Proposal 8: remain agile to the possibility of basing needs on a lower set of ONS household growth projections.

Response: as for Proposal 1

Proposal 9: develop an argument that there should be an adjustment for commuters, particularly those commuting to London.

Response: It is implicit in the Government’s approach that it wants the supply of housing to increase so that prices will fall (or at least stabilise) and so, in turn, housing becomes more affordable for local people. The standard methodology’s use of local incomes exactly reflects this philosophy.  Maidstone’s commuting pattern is shared with all the authorities which surround London and indeed with those which surround other major cities. In these circumstances, a Maidstone-specific commuting adjustment would bring unjustified risk to the LPR’s soundness.

Proposal 10: find and utilise any other possible adjustments to the baseline population figures that are projected forward by ONS.

Response: changes to the base population will be reflected in future issues of the population and household projections.

Proposal 11: explore all major sites for the possibility of defining a step in the trajectory.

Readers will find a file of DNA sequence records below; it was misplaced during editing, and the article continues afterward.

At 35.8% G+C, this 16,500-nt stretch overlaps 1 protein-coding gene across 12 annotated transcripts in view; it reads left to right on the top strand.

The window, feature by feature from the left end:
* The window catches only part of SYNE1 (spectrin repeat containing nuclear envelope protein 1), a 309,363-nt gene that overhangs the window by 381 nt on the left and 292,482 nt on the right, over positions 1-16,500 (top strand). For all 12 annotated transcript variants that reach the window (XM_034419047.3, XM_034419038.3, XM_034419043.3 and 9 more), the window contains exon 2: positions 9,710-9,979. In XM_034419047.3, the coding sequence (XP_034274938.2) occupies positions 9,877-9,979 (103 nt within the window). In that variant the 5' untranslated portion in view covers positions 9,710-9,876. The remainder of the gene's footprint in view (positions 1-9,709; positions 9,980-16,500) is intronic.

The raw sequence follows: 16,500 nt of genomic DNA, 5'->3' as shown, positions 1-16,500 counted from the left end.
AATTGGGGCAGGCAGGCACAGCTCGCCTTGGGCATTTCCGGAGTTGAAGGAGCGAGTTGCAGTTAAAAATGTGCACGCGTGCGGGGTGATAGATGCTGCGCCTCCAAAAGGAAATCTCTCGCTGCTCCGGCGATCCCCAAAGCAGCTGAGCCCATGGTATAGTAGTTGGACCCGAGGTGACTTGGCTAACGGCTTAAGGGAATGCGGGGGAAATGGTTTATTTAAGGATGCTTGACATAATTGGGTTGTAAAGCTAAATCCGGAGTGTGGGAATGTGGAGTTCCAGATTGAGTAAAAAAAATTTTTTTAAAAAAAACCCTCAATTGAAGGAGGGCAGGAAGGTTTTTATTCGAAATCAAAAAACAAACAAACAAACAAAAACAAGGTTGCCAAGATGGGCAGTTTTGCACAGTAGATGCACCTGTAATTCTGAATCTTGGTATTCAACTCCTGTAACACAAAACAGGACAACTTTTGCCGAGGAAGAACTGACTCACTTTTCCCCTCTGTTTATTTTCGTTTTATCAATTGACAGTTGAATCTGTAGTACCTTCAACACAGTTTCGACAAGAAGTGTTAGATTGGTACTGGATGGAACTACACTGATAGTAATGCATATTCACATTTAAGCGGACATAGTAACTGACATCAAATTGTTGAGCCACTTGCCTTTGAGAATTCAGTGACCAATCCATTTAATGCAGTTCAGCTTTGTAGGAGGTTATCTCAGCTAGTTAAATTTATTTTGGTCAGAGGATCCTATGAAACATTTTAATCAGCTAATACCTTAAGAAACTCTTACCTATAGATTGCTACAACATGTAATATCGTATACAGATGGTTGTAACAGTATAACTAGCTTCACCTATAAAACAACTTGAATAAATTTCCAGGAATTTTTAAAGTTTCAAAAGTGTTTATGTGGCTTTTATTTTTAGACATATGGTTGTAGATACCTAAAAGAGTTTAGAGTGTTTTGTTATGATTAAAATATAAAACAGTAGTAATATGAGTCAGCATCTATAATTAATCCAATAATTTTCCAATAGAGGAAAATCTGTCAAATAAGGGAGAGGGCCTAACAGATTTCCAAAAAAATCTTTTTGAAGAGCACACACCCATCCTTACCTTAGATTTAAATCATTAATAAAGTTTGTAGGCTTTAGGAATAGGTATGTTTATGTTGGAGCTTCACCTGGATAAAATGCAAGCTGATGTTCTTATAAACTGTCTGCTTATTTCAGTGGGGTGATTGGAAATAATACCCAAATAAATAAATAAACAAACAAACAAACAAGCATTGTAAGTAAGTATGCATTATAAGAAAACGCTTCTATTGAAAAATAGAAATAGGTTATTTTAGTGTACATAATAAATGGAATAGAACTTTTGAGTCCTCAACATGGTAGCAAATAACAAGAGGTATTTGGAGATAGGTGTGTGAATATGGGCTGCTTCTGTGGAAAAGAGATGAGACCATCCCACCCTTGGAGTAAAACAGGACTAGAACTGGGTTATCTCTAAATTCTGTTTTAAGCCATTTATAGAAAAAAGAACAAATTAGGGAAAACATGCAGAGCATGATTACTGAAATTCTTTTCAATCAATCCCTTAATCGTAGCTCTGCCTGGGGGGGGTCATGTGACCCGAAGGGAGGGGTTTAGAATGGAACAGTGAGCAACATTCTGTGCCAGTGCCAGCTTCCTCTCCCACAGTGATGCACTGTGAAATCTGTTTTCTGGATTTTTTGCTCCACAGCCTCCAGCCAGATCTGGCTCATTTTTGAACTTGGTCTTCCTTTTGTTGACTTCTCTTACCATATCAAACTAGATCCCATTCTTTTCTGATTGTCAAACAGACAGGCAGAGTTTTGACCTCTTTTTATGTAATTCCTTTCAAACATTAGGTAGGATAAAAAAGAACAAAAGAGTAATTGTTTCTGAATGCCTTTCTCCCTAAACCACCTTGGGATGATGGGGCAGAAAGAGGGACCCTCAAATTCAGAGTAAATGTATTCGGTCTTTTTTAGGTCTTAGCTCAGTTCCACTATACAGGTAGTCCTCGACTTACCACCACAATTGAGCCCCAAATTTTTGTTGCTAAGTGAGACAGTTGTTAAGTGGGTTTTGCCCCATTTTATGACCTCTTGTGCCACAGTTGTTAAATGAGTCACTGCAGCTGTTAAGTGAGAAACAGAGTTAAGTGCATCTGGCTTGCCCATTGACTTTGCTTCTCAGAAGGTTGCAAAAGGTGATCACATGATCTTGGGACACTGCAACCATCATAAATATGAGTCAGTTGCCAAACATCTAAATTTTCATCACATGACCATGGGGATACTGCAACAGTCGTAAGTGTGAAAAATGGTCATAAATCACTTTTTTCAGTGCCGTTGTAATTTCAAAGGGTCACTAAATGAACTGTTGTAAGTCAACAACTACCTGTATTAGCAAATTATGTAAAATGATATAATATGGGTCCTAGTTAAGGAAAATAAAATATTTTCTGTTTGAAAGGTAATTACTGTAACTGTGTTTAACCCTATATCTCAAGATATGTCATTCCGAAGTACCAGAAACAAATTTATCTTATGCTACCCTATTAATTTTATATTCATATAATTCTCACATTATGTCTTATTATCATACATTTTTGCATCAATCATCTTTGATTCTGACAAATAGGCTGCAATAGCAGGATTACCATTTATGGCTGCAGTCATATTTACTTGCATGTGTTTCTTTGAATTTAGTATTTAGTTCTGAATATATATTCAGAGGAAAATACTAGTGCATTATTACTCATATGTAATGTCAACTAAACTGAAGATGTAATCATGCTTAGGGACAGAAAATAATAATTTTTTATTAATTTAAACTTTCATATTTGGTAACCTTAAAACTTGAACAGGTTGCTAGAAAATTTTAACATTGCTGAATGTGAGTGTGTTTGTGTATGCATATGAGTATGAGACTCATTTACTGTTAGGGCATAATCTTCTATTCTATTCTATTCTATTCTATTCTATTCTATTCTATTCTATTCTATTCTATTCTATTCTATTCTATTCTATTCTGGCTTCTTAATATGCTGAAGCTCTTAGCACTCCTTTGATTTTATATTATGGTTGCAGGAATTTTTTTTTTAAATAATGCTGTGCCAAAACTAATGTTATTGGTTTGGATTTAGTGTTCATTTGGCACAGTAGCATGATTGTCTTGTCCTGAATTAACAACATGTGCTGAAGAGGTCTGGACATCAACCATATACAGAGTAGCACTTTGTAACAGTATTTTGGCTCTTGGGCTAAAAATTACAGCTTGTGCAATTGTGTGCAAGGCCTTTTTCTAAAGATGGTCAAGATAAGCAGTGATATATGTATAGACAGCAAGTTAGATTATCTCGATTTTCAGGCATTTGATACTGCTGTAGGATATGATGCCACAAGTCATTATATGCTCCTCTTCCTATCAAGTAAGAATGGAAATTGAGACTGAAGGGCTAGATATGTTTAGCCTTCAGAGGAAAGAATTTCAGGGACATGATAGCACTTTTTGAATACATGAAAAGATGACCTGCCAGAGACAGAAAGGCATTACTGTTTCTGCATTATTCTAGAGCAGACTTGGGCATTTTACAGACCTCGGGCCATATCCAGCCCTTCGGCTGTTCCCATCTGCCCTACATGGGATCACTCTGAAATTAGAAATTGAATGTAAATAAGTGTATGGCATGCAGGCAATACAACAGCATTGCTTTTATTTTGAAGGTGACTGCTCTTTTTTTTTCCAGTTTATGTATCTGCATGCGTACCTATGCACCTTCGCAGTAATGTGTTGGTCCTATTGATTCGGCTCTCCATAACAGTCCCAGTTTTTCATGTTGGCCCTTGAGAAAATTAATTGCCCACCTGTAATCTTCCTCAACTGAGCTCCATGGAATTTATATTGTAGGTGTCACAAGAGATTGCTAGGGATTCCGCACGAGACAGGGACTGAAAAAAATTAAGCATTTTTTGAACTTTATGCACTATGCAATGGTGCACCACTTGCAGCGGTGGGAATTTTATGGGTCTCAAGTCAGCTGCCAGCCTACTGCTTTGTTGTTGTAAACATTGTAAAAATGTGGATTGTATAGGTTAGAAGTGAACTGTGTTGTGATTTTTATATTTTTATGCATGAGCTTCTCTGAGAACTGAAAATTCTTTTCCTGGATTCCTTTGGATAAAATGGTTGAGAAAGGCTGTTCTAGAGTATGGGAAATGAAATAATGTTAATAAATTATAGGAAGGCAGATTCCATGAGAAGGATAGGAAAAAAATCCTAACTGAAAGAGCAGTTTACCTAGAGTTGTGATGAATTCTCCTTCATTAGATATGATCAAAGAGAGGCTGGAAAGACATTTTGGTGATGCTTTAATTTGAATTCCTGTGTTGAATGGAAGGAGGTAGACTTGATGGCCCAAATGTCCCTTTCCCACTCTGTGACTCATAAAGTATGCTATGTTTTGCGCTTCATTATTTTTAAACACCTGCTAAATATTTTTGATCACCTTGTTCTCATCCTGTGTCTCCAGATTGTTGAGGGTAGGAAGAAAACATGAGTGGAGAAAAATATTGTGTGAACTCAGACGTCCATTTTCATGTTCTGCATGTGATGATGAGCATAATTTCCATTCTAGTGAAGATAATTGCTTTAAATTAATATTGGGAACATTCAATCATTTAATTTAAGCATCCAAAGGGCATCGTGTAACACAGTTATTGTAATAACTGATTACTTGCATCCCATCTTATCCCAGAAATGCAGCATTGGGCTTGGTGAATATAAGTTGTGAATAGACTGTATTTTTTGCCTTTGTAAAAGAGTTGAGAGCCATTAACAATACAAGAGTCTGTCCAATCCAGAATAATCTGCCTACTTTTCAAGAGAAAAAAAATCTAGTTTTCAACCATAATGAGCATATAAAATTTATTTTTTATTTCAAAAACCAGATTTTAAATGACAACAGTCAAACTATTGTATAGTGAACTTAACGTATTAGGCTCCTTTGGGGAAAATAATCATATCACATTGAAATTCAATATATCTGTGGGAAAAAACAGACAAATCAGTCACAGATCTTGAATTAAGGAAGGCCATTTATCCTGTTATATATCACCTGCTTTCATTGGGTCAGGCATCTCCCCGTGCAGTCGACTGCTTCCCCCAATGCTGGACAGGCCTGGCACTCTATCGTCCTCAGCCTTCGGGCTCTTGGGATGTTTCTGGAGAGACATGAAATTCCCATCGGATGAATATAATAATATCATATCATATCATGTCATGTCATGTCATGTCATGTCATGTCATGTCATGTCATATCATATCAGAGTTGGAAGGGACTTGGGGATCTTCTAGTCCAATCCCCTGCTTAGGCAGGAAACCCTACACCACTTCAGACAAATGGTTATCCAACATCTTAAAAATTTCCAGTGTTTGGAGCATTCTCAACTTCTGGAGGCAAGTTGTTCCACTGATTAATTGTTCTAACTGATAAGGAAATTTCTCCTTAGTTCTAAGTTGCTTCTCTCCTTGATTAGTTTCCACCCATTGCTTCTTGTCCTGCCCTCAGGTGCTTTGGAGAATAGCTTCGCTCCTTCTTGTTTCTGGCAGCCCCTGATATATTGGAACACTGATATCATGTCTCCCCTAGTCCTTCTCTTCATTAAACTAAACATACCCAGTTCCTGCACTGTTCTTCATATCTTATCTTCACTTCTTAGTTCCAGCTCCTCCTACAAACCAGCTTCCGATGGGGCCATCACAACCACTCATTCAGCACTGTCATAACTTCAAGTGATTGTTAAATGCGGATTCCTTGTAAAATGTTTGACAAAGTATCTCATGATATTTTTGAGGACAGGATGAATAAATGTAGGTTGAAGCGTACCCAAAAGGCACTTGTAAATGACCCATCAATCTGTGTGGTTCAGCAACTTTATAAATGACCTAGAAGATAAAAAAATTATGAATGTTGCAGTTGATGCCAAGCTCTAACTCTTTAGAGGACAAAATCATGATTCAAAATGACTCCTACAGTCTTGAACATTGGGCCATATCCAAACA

Response: Agree that the NPPG allows for a stepped trajectory provided there is evidence to justify it and it does not defer needs being met. The trajectory should flow from the identification and testing of different spatial options (‘the reasonable alternatives’).  Only this way can the approach be fully justified.  KALC’s proposal infers the alternative i.e. that a decision to have a stepped trajectory drives the selection of sites.

Proposal 12: recognise that flexibility is key within the structure of the Review document, particularly so that we are not locked into an excessive assessment of needs, should reality deliver lower ONS projections.

Response: The Government has now introduced 5 yearly reviews of Local Plans.  In effect this means that most Local Plans will be at some point in the review cycle. At each review, additional years are added to the plan period meaning that there will additional homes to plan for, albeit that the rate of growth may reduce.